3 min read11 February 2019
Social entrepreneur Jemma Phibbs of School Space discusses how doing good and doing good business aren't mutually exclusive.11 February 2019
Hi Jemma. Tell us a bit about School Space. How long have you been running and how do you operate?
School Space is a social business that works with schools to rent out their spaces. We do this because schools have been struggling with budget cuts for almost 10 years.
Our partner schools have to work much harder to provide the quality of teaching and learning that they used to because of the budget cuts. We hit on the idea that schools have unused site space that communities could use. It’s a great way for schools to generate revenue and become closer to their local communities.
We partner with schools and split the revenue we make from letting their space. We rent out the facilities in the evenings, on weekends and during school holidays to local groups, which tend to be things like drama classes, church groups, dance events and sporting classes.
We first started the business when we were in school ourselves. Myself and my co-founder were in our final year, aged 17. We were on the school’s leadership team, and we were organising lots of events to raise the school profile. We thought it would be a great idea to rent out some of the school’s spaces, raising its profile in the community and making the school money.
For the last three years we’ve been scaling the company. We now work with 30 schools and have 60 part time members of staff, as well as 10 full-time team members. We’ve also raised investment to improve the technology we use. So far we have made over £600k in profit for all the schools that we’ve worked with, not including our own fees.
Do you have an ultimate mission for School Space?
The difference we can make in the education sector is our ultimate social mission, and that’s what drives me. For some of our team it’s all about the fact that we are able to provide space for more kids to get into sports, or for parents to become closer to local schools.
Our business has social impact in a lot of areas. We want to roll that out to as many schools as we can in the country because we know that it works. It’s a great opportunity for everyone.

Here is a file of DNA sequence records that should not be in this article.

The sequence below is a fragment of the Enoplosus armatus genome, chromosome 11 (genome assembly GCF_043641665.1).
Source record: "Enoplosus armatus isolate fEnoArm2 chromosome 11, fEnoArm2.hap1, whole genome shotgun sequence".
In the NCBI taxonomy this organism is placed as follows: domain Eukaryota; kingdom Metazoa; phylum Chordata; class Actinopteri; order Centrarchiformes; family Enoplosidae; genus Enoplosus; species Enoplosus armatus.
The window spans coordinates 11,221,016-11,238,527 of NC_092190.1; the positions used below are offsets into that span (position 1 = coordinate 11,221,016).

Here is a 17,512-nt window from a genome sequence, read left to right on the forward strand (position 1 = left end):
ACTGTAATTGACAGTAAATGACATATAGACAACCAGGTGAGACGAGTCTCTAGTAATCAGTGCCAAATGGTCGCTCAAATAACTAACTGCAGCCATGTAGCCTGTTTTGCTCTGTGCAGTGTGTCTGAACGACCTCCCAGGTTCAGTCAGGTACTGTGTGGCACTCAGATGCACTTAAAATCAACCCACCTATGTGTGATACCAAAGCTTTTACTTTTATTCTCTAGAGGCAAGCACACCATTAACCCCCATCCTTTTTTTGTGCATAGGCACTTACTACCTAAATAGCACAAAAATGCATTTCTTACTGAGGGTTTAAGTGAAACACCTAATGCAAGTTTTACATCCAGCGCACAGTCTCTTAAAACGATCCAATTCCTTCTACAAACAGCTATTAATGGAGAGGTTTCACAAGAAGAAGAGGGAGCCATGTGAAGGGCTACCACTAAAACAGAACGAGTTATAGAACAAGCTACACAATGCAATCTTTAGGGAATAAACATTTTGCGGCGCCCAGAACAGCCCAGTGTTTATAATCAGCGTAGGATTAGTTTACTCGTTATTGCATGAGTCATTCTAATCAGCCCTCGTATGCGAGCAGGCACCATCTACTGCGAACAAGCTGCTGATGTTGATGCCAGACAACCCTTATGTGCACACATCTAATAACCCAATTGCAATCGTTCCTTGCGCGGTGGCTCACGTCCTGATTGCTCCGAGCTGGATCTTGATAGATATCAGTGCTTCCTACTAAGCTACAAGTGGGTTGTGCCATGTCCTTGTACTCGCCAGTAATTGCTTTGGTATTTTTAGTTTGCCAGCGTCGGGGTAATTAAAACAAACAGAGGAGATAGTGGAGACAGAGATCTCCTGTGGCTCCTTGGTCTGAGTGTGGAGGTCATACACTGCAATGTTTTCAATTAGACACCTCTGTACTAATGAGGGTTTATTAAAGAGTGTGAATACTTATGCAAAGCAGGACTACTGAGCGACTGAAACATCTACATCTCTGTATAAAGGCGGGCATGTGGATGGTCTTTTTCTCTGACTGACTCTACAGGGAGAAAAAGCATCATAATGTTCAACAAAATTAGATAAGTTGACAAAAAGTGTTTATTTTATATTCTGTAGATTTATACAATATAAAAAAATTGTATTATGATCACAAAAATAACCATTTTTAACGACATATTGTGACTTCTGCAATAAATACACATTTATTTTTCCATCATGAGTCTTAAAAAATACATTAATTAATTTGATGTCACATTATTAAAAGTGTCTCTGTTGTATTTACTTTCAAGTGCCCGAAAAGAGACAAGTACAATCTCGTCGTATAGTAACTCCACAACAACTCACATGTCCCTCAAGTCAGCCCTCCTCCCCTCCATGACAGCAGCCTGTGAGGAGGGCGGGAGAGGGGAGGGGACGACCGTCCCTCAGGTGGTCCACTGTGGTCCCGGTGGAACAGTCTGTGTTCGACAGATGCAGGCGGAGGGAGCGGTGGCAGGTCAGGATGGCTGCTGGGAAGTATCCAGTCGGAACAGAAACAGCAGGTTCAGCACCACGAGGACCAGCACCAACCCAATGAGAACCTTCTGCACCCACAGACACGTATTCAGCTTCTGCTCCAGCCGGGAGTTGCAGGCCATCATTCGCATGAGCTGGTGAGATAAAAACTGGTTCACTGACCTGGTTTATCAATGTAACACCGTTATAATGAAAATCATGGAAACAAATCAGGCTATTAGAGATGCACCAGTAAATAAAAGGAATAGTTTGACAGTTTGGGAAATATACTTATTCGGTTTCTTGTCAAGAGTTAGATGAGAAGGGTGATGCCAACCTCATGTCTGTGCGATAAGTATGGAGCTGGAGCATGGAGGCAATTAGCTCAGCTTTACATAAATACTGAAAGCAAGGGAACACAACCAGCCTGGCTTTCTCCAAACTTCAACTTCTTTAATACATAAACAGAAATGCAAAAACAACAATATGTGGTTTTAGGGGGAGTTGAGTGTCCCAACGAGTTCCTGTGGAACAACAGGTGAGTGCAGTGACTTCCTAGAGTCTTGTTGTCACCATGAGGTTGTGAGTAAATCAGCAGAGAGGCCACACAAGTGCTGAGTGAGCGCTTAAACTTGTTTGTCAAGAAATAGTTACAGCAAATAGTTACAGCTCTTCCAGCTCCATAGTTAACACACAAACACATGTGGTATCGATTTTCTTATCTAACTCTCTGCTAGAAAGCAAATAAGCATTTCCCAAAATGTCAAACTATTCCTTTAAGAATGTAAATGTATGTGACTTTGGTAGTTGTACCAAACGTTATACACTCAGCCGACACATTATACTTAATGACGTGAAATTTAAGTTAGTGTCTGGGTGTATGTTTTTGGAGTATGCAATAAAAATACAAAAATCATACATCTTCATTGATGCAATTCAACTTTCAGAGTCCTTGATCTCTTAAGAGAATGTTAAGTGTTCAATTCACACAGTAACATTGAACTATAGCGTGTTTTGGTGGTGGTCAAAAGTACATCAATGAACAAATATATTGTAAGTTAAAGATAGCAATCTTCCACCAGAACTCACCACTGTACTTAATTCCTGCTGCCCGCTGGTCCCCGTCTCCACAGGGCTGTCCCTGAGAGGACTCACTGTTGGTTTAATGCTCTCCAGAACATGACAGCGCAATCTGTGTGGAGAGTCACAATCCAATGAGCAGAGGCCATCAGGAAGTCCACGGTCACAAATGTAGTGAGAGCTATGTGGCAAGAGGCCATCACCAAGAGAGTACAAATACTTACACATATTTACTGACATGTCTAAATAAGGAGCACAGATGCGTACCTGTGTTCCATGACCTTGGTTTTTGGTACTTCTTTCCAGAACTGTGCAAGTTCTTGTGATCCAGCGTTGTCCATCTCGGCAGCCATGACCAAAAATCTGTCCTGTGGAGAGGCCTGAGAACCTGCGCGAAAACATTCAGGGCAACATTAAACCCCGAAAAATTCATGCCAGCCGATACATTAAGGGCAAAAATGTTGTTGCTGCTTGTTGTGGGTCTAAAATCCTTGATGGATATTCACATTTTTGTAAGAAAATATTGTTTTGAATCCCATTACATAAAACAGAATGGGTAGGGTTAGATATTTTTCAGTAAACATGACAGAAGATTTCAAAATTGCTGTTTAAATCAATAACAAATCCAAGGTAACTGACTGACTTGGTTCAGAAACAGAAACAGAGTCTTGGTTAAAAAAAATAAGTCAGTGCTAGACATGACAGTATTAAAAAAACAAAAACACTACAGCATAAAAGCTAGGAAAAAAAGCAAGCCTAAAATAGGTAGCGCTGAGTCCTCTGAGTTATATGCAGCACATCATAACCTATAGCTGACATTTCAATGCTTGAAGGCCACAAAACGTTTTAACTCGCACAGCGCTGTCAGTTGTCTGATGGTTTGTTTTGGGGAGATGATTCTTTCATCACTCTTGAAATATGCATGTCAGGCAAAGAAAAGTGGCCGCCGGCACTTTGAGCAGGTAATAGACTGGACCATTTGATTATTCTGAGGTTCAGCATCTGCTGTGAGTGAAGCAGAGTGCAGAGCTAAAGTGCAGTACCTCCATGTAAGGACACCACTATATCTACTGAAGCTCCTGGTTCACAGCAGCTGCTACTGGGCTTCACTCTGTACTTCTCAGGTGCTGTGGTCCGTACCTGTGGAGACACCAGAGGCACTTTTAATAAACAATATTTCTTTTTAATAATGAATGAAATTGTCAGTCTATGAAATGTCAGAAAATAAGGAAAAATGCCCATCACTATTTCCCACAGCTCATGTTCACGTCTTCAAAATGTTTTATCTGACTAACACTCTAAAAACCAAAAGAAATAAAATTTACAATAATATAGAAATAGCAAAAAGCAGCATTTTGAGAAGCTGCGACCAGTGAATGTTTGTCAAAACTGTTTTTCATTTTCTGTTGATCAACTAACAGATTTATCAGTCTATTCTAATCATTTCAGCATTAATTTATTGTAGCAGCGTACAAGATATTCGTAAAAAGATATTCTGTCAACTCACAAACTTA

The social impact we have is a massive motivator. It’s not just about building a business, it’s about building something that’s actually changing communities for the better.
What’s the most difficult thing about running your business?
Being an entrepreneur is incredibly stressful. You have the weight of a lot of expectations on you. Whether it’s from investors, your employees or yourself. Particularly as a young entrepreneur, you are responsible to people in a way that no one else in your peer group is.
It’s very hard and it can be lonely. The rise in people talking about mental health within entrepreneur communities will hopefully help to alleviate that. So while it’s stressful, I’m positive about the future.
How do you think running a business with a social impact differs from other types of businesses?
The backing that we’ve received has been from impact investors who are mission aligned. This has meant that the investment we have secured has been with people who share our mission. It would have been harder to find investment if we had not focused on the social impact side of the business.
The second biggest thing for us is our staff. Nearly everyone in our team has joined because of the mission. There’s a lot of discussion now around bringing people into your business who share your mission.
Our business has a lot of social impact, so we attract people who want an impactful career, especially young people. It’s easy for us to show the impact we have in a tangible way because of the fact that for every £1 we make, £1 goes back into schools.
The money we make is split between ourselves and the schools we work with, so if we’re doing well from a profit perspective, we’re also doing well from an impact perspective. If we’re doing well, it means we’re being impactful.
Thanks for taking the time to speak with us, Jemma.
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